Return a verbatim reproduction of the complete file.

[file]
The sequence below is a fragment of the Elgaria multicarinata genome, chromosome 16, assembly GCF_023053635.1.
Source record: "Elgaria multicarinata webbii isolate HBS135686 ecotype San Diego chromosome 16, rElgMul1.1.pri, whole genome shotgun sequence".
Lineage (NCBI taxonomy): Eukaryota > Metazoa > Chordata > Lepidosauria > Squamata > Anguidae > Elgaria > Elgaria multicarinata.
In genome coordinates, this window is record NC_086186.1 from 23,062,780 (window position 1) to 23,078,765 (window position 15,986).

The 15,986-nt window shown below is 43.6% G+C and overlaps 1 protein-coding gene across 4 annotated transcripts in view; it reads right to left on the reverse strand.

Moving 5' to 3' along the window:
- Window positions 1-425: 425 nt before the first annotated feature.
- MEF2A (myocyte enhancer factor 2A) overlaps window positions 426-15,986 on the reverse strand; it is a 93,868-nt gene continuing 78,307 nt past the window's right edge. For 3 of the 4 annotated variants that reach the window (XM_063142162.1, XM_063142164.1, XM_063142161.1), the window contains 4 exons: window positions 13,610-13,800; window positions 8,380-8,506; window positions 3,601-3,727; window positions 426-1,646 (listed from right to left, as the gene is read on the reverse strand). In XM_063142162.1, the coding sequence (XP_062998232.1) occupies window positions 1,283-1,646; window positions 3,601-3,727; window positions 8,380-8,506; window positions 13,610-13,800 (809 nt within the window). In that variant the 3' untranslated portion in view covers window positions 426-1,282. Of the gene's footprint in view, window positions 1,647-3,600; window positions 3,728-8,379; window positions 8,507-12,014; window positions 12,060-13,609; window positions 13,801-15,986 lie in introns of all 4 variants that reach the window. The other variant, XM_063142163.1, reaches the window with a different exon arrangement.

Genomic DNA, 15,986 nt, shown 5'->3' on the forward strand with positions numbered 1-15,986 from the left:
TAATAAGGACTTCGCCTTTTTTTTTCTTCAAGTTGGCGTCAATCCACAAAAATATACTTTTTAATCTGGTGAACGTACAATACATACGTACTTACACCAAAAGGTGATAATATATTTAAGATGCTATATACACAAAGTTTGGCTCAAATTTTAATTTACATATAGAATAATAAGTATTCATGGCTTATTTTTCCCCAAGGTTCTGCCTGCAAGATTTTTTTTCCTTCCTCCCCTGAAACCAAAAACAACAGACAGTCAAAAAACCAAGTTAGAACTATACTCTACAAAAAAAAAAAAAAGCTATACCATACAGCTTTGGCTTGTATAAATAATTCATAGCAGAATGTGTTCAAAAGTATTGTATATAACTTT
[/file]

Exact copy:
The sequence below is a fragment of the Elgaria multicarinata genome, chromosome 16, assembly GCF_023053635.1.
Source record: "Elgaria multicarinata webbii isolate HBS135686 ecotype San Diego chromosome 16, rElgMul1.1.pri, whole genome shotgun sequence".
Lineage (NCBI taxonomy): Eukaryota > Metazoa > Chordata > Lepidosauria > Squamata > Anguidae > Elgaria > Elgaria multicarinata.
In genome coordinates, this window is record NC_086186.1 from 23,062,780 (window position 1) to 23,078,765 (window position 15,986).

The 15,986-nt window shown below is 43.6% G+C and overlaps 1 protein-coding gene across 4 annotated transcripts in view; it reads right to left on the reverse strand.

Moving 5' to 3' along the window:
- Window positions 1-425: 425 nt before the first annotated feature.
- MEF2A (myocyte enhancer factor 2A) overlaps window positions 426-15,986 on the reverse strand; it is a 93,868-nt gene continuing 78,307 nt past the window's right edge. For 3 of the 4 annotated variants that reach the window (XM_063142162.1, XM_063142164.1, XM_063142161.1), the window contains 4 exons: window positions 13,610-13,800; window positions 8,380-8,506; window positions 3,601-3,727; window positions 426-1,646 (listed from right to left, as the gene is read on the reverse strand). In XM_063142162.1, the coding sequence (XP_062998232.1) occupies window positions 1,283-1,646; window positions 3,601-3,727; window positions 8,380-8,506; window positions 13,610-13,800 (809 nt within the window). In that variant the 3' untranslated portion in view covers window positions 426-1,282. Of the gene's footprint in view, window positions 1,647-3,600; window positions 3,728-8,379; window positions 8,507-12,014; window positions 12,060-13,609; window positions 13,801-15,986 lie in introns of all 4 variants that reach the window. The other variant, XM_063142163.1, reaches the window with a different exon arrangement.

Genomic DNA, 15,986 nt, shown 5'->3' on the forward strand with positions numbered 1-15,986 from the left:
TAATAAGGACTTCGCCTTTTTTTTTCTTCAAGTTGGCGTCAATCCACAAAAATATACTTTTTAATCTGGTGAACGTACAATACATACGTACTTACACCAAAAGGTGATAATATATTTAAGATGCTATATACACAAAGTTTGGCTCAAATTTTAATTTACATATAGAATAATAAGTATTCATGGCTTATTTTTCCCCAAGGTTCTGCCTGCAAGATTTTTTTTCCTTCCTCCCCTGAAACCAAAAACAACAGACAGTCAAAAAACCAAGTTAGAACTATACTCTACAAAAAAAAAAAAAAGCTATACCATACAGCTTTGGCTTGTATAAATAATTCATAGCAGAATGTGTTCAAAAGTATTGTATATAACTTT